Ideal places if you try to get away from the world, as did Giovanni Tolomei, of an important and wealthy Sienese family, who in 1313 found his place in the “Accona desert”, where he founded the Abbey of Monte Oliveto Maggiore, not far from the route of the Via Francigena that wound further downstream, where the water moved mills and gave man the means to overcome nature.
A valley made by the stratification of man’s passages, of his history, of art, of ingenuity.
Legible traces left since prehistoric times, then by the Etruscans, who have long dominated these lands and left exceptional testimonies, not only in the necropolis but also in the city and in extraordinary works as in the labyrinth of Porsenna. Then there are medieval castles and fortresses and beautiful cities embellished by the flourishing of the arts in the Renaissance: squares, streets and palaces, which are easy to imagine lively and animated, the setting of learned conversations between humanists, exchanges of merchants, street artists, theater actors and poets. It is a campaign changed over time that is now productive and famous for some excellences, such as “noble” wines and fine meats, of an indigenous breed of cattle, known for 2,000 years and still bred in a strict and loving way for the protection of a real symbol of this land, the “white giant”.
The other characteristic element of the Val di Chiana, once again inextricably linked to man and his history, is water. The water of the “chiari”, the lakes, mirrors of the sky for the Etruscans, remains of the swamp that characterized the valley and today precious natural reserves. It is precisely in the reclamation of the swamp that the ingenuity of man was expressed to the maximum, in transforming an inhospitable and unhealthy place into a very fertile valley, changing the economy of the area and the life and history of the inhabitants. The engineering and hydraulic interventions, the architectural choices of the buildings of the era of reclamation, have changed, characterizing it, even the landscape, making it, in some way, unique.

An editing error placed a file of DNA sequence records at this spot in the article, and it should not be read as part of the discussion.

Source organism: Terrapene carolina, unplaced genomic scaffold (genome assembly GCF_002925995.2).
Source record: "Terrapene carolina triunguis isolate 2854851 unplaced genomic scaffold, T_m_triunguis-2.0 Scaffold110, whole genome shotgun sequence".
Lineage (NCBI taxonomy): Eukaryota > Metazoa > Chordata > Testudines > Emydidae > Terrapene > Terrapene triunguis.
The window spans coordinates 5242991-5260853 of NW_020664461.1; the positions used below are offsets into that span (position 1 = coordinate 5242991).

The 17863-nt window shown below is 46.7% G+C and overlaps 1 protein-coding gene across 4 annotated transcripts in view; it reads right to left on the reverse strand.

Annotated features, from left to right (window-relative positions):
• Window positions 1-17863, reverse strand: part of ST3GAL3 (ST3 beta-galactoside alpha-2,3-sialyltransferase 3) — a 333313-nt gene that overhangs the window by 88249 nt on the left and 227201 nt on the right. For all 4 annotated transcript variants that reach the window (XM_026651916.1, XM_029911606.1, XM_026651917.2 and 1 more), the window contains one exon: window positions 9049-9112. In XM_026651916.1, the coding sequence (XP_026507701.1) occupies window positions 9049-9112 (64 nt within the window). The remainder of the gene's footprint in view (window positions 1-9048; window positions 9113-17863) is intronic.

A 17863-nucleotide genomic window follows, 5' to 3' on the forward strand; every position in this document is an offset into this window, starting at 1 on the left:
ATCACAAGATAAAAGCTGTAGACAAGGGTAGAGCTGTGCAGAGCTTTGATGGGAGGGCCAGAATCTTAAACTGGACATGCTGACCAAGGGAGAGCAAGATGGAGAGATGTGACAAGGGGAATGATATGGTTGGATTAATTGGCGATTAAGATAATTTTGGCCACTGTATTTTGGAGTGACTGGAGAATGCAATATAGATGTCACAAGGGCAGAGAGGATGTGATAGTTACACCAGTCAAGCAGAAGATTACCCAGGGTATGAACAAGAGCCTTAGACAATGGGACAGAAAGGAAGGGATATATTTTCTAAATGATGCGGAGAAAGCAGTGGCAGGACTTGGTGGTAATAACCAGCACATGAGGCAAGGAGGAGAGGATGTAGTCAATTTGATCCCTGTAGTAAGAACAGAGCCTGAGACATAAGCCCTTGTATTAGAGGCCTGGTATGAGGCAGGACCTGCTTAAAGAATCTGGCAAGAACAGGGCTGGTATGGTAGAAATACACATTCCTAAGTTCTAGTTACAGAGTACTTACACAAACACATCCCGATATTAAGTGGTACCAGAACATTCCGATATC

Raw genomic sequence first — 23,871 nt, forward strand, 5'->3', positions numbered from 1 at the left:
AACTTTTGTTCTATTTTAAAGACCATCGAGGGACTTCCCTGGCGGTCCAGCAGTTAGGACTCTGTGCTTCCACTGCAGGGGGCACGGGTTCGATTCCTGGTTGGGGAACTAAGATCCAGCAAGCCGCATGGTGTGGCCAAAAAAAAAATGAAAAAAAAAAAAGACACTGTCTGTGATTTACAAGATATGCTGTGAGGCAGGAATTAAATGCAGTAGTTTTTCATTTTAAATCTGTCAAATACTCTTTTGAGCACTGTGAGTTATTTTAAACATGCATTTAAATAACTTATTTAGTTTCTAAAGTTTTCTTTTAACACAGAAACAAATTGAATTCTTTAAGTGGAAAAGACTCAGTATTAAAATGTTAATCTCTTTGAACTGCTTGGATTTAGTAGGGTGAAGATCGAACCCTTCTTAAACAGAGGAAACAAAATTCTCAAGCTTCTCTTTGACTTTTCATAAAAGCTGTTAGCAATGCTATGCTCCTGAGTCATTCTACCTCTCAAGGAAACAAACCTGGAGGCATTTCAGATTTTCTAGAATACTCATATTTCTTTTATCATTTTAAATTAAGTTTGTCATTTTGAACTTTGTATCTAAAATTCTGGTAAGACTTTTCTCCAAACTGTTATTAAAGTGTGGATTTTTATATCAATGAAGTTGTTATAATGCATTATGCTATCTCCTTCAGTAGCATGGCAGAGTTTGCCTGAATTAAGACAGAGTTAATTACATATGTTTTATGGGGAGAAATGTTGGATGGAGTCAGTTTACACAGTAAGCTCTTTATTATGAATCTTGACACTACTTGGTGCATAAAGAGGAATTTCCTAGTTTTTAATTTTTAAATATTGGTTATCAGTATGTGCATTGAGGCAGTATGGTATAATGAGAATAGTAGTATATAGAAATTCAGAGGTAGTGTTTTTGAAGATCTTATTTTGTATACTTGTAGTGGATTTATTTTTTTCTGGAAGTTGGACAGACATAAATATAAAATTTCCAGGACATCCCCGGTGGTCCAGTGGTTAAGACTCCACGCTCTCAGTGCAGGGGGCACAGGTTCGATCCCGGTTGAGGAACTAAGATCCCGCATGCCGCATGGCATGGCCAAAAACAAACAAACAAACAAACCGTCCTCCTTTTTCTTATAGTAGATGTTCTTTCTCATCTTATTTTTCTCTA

Archeologically an Etruscan presence is documented at least since the late Villanovan. Between the eighth and seventh centuries B.C., Cortona became an important Etruscan lightness. Most likely, Cortona became a very powerful city thanks to its strategic position, which allowed a wide control of the territories that were part of the Lucumonia. In the fourth century B.C. the Etruscans built the imposing walls that surround the city for about three kilometers, the noble tombs “melon” scattered around the city and the monumental funeral altar adorned with sphinxes, unique example in Italy. In Cortona was also found the Tabula Cortonensis , a bronze plate with one of the longest Etruscan inscriptions.
In 310 B.C. many Etruscan cities were submitted to Rome, including Cortona, after the battle of Trasimeno. In 450 A.D. the Goths occupied Cortona, decreeing its definitive decadence.
From the thirteenth century onwards the city was a free municipality, ruled by a mayor, allied with Perugia to defend against Arezzo during the struggles between Guelphs and Ghibellines that characterized the thirteenth-century history of Cortona.
In 1411 Cortona became part of the Florentine Republic, and in 1509, after a century of tranquility, ended in the middle of the war between the Spanish army and Florence so that Cosimo I de’ Medici decided to build the fortress of Girifalco in 1549. From an artistic point of view, the city lives an important season thanks to the stays of Fra Angelico and, at the turn of the next century, for the presence of Luca Signorelli, one of the greatest Renaissance painters of his time.
The Habsburgs-Lorraine, succeeded at the beginning of the ‘700 after the Medici family as Grand Dukes of Tuscany, will operate imposing reclamations to the Cortonese countryside , improving the civil infrastructure.